The Enigma of Aldo Tura
TROY SEIDMAN EXPLORES THE IDIOSYNCRATIC WORK OF THE ITALIAN DESIGNER KNOWN FOR HIS SUMPTUOUS FINISHES
ON A RECENT PANEL in New York City hosted by MODERN Magazine and sponsored by the Piasa auction house, I was asked one of my favorite questions: “Which twentieth-century designers are under the radar?” “Under the radar,” of course, is open to interpretation—does it mean a designer who is unknown (or underappreciated) or is this simply a euphemism for “currently inexpensive”?
Aldo Tura (1909–1963) satisfies both interpretations. While pieces created during his lifetime or in later years by his atelier are readily available, he is typically omitted from discussions of mid-century Italian or Milanese design, and as a result many works are surprisingly affordable. It is not uncommon to find small tables, bar carts, and, certainly, accessories under $1,000. On the opposite end of the price spectrum, important case pieces can easily be priced in the $10,000 to $25,000 range and beyond.
Tura is one of those twentieth-century designers known for their dedication to a specific material—think Alex andre Noll and Sam Maloof (wood), Gabriella Crespi and Paul Evans (metal), or Sheila Hicks (textiles). Tura focused almost exclusively on lacquered goatskin, applying it to an array of glamorous (sometimes kitschy, sometimes elegant) products for the home. Chocolate brown (which at times resembles tortoiseshell) is unquestionably the most common color in Tura’s oeuvre, followed by a dense emerald green. Far less common are creations in red or natural (or partially dyed) hides, while the rarest colors are dark blue and purple. Some of his earlier pieces, particularly from the 1950s and ’60s, include figural panels, though the figural scenes are not always original and include replicas of famous paintings from the Middle Ages to Monet.
The Tura client clearly liked to have a good time. Bars of various sizes and functionality, from delicate rolling carts to large tiered cabinets, seem to have been the studio’s main focus. They were complemented by related accessories—ice buckets, carafes, humidors, ashtrays, and cocktail shakers—all covered in lacquered goatskin. A notable feature of the work, particularly in the ‘50s and ‘60s, is its brass hardware, which ranges in look from vaguely medieval to baroque.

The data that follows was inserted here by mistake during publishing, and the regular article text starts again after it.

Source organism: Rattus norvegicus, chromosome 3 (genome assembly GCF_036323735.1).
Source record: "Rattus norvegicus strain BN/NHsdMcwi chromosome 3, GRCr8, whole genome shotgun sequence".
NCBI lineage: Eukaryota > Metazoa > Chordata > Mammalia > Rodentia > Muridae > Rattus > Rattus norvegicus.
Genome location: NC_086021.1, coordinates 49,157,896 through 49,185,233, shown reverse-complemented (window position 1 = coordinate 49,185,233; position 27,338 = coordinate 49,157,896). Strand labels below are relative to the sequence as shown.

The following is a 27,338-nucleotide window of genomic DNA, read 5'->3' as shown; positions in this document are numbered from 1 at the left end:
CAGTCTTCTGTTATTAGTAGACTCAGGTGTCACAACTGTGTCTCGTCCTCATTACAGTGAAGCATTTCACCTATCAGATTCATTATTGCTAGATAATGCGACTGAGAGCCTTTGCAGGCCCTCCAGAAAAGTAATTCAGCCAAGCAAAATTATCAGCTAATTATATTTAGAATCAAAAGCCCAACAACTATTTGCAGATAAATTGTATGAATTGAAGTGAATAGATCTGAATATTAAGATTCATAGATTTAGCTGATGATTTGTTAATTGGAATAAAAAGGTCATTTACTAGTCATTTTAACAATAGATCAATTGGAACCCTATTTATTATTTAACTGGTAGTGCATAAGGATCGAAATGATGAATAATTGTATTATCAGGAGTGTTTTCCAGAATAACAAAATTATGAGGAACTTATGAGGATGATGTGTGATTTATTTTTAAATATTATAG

Perhaps one of the reasons there is scant scholarship about Tura is the difficulty of positioning him in relation to modernism. His work is simply too luxe and decorative, too labor intensive, and too interested in historical ornament. Like Piero Fornasetti, he does not fit comfortably within the parameters of Italian modernism; he can be better positioned in relation to the American mid-century designer Tommi Parzinger, who similarly created glamorous (often bespoke) furniture notable for sumptuous finishes and elaborate historical hardware. Gerti Draxler, the esteemed twentieth-century design expert at Dorotheum, the Viennese auction house, suggests that the lack of coverage can also be explained by the fact that, unlike some of his Milanese contemporaries, Tura was not an architect or an interior designer and did not have complete projects documented, published, and evaluated.
Happily, different forces are championing Tura’s work today. Blackman Cruz, an influential and adventurous design dealer in Los Angeles, consistently shows his work. Draxler, who has long been interested in Tura’s work and is credited with developing his secondary market, is working with the Tura company to release vintage pieces to market. If we look at Tura’s auction record, the top ten lots have primarily been achieved in the past two years, most of them hammered down in Vienna. Interestingly, Draxler notes that the majority of Dorotheum’s Tura sales are exported to the United States. Certainly, that the Tura firm is still in operation and maintains an archive of sketchbooks, inventory lists, and vintage pieces will help the designer’s ascending profile and encourage both scholarship and connoisseurship.
SOME OF TURA’S LEAST successful (early) bars comprise a large shaped case piece, often with an elaborate genre scene painted on the doors, resting on a balustrade-like pedestal. Another (questionable) model is of a giant book, with a figurative cover, that appears to rest on a second book, which rests on ebonized legs. Oversize and excessive, these bars are simply overwhelming, presenting too many ideas simultaneously. In one Wright catalogue, the auction house suggests that Tura’s bars foreshadowed Memphis. It is not clear whether this is praise or shade. Regardless, Tura’s studio is commendable for the experimentation it embraced over the years. The trompe l’oeil experiments remind one of Piero Fornasetti, who similarly played with perception. Draxler confirms that Tura knew Fornasetti, but the extent of their relationship warrants further study. This column bar balances Tura’s interest in historical decorative elements with his signature chocolate lacquered goatskin. Its interior has the expected bells and whistles of a high-end case piece of the era: an illuminated mirrored interior, frosted and clear glass, and brass. The overall scale of the column is almost realistic, measuring more than two feet wide (and over four feet tall). The exact date of this bar has not been con-firmed but it is a visual bridge between some of the extravagant creations from the 1950s and the sleek, almost boxy pieces from the 1970s—while maintaining Tura’s sense of humor and playfulness.